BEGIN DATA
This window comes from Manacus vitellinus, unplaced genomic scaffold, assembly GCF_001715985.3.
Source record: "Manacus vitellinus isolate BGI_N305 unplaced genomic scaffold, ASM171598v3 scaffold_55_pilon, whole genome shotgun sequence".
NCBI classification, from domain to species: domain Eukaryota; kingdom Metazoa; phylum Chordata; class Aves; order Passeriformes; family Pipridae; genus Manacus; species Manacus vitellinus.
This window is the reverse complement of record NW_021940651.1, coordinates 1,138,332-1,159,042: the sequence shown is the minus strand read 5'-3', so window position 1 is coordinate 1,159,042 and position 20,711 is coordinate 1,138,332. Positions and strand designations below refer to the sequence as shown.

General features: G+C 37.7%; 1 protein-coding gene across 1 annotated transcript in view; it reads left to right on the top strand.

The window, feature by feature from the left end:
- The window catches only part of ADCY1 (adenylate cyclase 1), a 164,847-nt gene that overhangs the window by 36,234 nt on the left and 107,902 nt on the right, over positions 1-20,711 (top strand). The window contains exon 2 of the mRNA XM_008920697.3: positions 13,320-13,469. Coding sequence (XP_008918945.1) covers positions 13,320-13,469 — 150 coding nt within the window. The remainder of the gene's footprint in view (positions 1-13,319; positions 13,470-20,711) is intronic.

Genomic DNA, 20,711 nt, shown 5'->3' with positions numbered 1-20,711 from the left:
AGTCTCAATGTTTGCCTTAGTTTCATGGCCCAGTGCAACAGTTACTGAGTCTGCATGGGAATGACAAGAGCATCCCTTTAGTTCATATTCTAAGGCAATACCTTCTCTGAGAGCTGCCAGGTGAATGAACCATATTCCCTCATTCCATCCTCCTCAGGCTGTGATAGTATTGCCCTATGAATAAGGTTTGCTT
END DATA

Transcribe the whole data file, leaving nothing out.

This window comes from Manacus vitellinus, unplaced genomic scaffold, assembly GCF_001715985.3.
Source record: "Manacus vitellinus isolate BGI_N305 unplaced genomic scaffold, ASM171598v3 scaffold_55_pilon, whole genome shotgun sequence".
NCBI classification, from domain to species: domain Eukaryota; kingdom Metazoa; phylum Chordata; class Aves; order Passeriformes; family Pipridae; genus Manacus; species Manacus vitellinus.
This window is the reverse complement of record NW_021940651.1, coordinates 1,138,332-1,159,042: the sequence shown is the minus strand read 5'-3', so window position 1 is coordinate 1,159,042 and position 20,711 is coordinate 1,138,332. Positions and strand designations below refer to the sequence as shown.

General features: G+C 37.7%; 1 protein-coding gene across 1 annotated transcript in view; it reads left to right on the top strand.

The window, feature by feature from the left end:
- The window catches only part of ADCY1 (adenylate cyclase 1), a 164,847-nt gene that overhangs the window by 36,234 nt on the left and 107,902 nt on the right, over positions 1-20,711 (top strand). The window contains exon 2 of the mRNA XM_008920697.3: positions 13,320-13,469. Coding sequence (XP_008918945.1) covers positions 13,320-13,469 — 150 coding nt within the window. The remainder of the gene's footprint in view (positions 1-13,319; positions 13,470-20,711) is intronic.

Genomic DNA, 20,711 nt, shown 5'->3' with positions numbered 1-20,711 from the left:
AGTCTCAATGTTTGCCTTAGTTTCATGGCCCAGTGCAACAGTTACTGAGTCTGCATGGGAATGACAAGAGCATCCCTTTAGTTCATATTCTAAGGCAATACCTTCTCTGAGAGCTGCCAGGTGAATGAACCATATTCCCTCATTCCATCCTCCTCAGGCTGTGATAGTATTGCCCTATGAATAAGGTTTGCTT